An intelligent and compelling novel that lifts a corner of the veil that covers the misery of so many women’s lives
Sudan, 1968, the military coup taking place in Khartoum echoes all the way to the small rural town of Hajer Narti, where the body of a young girl has just been found in the Nile. Like every time a body is washed up on the shore, Fatima shows up, According to popular belief, when the Nile brings a new body back, it also brings back an old one. Fatima is still looking for her daughter Su'ad, believed to have drowned many years ago.
The Drowning is Hammour Ziada’s third novel. With scarce descriptions, and just the minimal amount of words, Ziada succeeds in portraying very convincing characters, and in poignantly capturing the violence of social relations in a strictly codified society. Only 13 year-old Abeer eludes the reader. Like a dream all men try to catch throughout the novel, Abeer floats silently across town, a fluttering butterfly.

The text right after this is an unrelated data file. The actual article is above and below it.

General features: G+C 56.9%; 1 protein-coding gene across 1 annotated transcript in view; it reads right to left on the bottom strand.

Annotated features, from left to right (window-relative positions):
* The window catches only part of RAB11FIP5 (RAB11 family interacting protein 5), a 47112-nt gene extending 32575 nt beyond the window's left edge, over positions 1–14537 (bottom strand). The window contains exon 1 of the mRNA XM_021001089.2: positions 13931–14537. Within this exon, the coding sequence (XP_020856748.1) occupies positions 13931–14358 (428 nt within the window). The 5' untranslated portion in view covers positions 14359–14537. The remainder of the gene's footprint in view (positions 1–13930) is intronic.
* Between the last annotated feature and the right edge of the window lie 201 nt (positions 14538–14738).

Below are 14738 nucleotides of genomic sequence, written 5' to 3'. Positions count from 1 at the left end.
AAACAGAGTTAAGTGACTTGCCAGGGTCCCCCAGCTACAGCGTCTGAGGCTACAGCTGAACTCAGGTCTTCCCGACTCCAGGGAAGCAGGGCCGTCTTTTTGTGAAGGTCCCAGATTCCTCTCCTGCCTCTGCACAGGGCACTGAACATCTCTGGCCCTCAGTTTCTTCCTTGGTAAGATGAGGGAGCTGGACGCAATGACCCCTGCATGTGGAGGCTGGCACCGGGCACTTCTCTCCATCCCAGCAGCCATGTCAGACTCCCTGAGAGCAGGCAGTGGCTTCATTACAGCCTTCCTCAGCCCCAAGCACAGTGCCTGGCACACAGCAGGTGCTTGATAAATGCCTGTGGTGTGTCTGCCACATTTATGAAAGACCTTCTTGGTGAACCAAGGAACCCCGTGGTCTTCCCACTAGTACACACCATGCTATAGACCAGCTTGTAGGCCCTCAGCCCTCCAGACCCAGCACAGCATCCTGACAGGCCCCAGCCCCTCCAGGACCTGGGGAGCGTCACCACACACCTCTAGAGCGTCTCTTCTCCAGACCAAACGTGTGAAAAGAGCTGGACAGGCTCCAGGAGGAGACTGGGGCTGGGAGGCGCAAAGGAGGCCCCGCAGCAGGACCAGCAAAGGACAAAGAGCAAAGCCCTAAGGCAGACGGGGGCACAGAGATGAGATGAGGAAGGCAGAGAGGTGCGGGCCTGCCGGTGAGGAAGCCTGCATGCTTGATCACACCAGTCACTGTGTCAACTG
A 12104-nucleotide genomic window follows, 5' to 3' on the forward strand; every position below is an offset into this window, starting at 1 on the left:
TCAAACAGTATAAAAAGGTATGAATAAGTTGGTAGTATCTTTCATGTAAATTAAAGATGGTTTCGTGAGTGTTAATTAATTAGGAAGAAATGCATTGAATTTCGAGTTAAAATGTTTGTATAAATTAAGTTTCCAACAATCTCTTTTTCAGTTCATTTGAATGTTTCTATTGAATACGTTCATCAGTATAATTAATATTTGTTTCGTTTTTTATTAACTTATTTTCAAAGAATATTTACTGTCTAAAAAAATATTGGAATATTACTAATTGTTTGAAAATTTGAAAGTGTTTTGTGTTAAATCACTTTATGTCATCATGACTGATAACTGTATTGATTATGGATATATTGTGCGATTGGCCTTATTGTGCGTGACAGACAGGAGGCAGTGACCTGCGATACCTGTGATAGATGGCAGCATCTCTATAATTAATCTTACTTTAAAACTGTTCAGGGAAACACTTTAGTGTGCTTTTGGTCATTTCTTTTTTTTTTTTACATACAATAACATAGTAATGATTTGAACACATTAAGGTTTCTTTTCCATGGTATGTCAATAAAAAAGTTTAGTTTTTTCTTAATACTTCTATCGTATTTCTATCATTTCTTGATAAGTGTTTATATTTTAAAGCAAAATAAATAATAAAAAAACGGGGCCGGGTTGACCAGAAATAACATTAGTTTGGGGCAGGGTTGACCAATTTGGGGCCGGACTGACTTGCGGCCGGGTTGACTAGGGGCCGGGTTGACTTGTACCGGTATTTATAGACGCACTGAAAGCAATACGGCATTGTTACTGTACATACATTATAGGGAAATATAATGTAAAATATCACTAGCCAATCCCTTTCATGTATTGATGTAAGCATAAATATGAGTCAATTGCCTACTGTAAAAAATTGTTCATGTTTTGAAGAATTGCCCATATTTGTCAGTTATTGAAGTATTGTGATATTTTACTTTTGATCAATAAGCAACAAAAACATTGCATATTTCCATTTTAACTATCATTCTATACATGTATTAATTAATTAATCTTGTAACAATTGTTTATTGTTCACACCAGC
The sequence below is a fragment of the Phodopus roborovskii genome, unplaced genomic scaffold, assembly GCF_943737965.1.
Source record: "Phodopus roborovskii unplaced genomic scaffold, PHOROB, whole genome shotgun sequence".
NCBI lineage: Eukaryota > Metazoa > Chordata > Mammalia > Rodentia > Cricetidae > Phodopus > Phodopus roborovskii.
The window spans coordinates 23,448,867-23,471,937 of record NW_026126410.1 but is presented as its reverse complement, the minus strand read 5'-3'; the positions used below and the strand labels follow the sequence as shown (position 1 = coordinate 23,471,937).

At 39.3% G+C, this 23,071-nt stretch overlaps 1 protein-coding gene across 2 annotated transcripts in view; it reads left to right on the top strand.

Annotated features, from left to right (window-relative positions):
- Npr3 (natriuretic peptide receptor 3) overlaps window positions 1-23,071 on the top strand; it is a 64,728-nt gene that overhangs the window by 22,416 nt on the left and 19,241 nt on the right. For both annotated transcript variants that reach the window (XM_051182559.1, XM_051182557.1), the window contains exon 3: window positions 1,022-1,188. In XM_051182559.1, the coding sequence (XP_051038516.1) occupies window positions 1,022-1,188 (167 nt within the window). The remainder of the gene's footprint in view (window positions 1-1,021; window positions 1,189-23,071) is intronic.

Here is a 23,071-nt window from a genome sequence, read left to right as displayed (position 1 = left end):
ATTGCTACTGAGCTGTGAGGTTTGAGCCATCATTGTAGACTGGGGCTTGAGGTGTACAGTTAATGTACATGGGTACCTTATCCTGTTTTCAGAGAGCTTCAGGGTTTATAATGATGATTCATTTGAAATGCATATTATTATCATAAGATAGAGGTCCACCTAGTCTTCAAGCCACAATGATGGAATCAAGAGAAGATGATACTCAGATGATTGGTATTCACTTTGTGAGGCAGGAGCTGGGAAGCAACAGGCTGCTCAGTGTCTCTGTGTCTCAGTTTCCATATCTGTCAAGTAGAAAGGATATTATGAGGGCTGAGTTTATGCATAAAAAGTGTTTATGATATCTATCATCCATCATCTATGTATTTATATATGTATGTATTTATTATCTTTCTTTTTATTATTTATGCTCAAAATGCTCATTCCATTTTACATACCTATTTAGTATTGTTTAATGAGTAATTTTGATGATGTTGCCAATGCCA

About the Author
Hammour Ziada is an award-winning Sudanese writer and journalist. His previous novel The Longing of the Derwish won the 2014 Naguib Mahfouz Medal for Literature and was shortlisted for the International Prize of Arabic Fiction.
Paul G. Starkey has translated works by Adania Shibli, Mansoura Ez Eldin, Youssef Rakha, Edwar al-Kharrat, Mahmoud Shukair, and others. He was Winner of the 2015 Saif Ghobash Banipal Prize for his translation of The Book of the Sultan's Seal by Youssef Rakha.
“Ziada (The Book of Khartoum) delves into forced marriages, sexual violence, and oppression in a rural Sudanese town in this affecting if opaque nonlinear narrative … [A] haunting portrayal of the Nile as both lifeblood and ever-present threat ….” — Publishers Weekly
“[The Drowning] opens dramatically with the appearance of the drowned body of a woman at a village near the shores of the Nile. Who is she? Why was she killed? Neither of these questions is ever answered and instead we are plunged into the life of the villagers, their conflicts, histories, and relationships. This is a gripping, visceral novel, written with extraordinary energy. When I finished reading it, I felt as if a storm had ended and I was left strangely with a glimpse of the drowned woman and an understanding of why she died, like a scene illuminated in a flash of lightning.” — Leila Aboulela in LitHub’s “Writers and the Books they Loved”